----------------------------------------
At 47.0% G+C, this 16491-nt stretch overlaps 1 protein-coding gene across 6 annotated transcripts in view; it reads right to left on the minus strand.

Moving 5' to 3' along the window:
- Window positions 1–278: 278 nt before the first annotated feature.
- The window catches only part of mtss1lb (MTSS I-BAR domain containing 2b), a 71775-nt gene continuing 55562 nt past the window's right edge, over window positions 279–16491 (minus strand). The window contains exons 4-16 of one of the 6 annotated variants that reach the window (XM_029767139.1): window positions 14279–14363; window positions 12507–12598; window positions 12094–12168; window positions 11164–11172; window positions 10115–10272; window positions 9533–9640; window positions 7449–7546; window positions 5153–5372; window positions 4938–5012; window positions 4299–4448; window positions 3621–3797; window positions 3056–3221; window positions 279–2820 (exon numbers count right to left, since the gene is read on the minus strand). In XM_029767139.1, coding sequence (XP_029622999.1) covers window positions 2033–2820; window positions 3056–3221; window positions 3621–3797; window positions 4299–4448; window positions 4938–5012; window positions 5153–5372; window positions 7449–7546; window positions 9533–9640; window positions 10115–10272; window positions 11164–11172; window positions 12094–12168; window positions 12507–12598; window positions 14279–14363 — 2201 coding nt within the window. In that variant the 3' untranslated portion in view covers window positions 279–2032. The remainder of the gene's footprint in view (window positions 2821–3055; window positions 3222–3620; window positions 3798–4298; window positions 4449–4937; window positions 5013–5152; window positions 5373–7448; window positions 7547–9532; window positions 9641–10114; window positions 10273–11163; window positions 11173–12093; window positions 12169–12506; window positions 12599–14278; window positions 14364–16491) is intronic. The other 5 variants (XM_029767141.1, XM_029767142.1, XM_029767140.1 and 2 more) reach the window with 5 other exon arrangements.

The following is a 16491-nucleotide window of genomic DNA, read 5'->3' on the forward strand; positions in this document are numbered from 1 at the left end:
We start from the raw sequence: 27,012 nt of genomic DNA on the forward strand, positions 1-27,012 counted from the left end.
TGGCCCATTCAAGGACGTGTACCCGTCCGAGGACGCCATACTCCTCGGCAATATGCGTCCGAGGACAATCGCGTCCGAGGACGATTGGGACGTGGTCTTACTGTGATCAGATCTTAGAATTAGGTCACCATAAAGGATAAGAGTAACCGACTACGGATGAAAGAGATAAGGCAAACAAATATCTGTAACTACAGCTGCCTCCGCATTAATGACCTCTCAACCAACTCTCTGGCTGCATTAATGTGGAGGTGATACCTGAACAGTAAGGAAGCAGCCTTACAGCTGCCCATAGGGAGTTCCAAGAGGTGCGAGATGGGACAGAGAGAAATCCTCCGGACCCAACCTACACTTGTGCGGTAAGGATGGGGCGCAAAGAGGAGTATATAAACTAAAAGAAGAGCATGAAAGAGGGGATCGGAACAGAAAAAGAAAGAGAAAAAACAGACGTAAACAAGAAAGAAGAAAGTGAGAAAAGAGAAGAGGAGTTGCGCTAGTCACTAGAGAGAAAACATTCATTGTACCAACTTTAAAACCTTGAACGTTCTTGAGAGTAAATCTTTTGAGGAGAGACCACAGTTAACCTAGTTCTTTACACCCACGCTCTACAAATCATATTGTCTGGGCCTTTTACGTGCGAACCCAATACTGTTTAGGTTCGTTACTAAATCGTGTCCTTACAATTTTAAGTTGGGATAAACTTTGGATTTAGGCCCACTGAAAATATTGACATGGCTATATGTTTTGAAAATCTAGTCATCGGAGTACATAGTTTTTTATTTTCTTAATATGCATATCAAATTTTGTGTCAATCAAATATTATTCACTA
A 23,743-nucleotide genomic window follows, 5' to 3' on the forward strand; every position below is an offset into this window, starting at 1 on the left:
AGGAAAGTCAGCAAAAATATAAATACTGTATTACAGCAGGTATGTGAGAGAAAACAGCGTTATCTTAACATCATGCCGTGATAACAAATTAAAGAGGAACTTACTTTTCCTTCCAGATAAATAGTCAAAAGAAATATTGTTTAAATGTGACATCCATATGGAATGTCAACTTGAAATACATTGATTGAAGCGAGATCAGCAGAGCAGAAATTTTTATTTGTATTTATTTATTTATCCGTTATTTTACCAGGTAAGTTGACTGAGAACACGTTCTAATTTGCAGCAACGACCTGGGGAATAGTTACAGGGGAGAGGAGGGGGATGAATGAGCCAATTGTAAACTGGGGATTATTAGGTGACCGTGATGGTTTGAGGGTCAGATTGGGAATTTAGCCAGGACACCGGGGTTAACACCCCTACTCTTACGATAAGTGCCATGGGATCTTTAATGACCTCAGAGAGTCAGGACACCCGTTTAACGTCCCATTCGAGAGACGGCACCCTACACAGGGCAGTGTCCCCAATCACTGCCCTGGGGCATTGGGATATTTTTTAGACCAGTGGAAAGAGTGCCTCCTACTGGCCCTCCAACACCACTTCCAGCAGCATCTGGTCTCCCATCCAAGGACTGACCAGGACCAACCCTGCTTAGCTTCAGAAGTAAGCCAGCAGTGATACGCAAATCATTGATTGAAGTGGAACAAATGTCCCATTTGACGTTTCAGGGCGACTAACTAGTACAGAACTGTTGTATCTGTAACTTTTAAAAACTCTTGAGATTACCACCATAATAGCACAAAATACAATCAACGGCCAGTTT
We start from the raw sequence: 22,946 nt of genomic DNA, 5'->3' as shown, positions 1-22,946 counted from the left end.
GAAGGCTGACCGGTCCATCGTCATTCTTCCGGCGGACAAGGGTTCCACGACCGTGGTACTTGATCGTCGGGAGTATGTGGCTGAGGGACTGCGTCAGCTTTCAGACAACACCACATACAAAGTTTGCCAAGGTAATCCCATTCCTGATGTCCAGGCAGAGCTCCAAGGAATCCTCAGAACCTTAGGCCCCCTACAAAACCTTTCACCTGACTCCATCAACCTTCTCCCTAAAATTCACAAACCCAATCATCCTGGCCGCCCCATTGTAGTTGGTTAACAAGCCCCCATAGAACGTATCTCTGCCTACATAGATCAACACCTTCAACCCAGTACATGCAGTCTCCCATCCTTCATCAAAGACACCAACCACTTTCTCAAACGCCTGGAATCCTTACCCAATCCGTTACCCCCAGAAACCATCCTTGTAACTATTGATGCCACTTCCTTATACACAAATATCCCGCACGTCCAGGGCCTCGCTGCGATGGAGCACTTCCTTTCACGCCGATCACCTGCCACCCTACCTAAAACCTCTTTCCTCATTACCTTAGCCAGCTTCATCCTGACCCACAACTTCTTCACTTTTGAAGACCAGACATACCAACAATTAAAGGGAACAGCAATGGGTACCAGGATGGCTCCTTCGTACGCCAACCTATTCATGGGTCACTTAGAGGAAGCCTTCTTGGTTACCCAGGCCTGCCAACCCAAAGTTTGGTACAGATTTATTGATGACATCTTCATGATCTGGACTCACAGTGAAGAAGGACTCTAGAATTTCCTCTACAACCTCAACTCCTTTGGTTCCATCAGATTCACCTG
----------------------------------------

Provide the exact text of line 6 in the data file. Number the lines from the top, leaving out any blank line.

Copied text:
We start from the raw sequence: 27,012 nt of genomic DNA on the forward strand, positions 1-27,012 counted from the left end.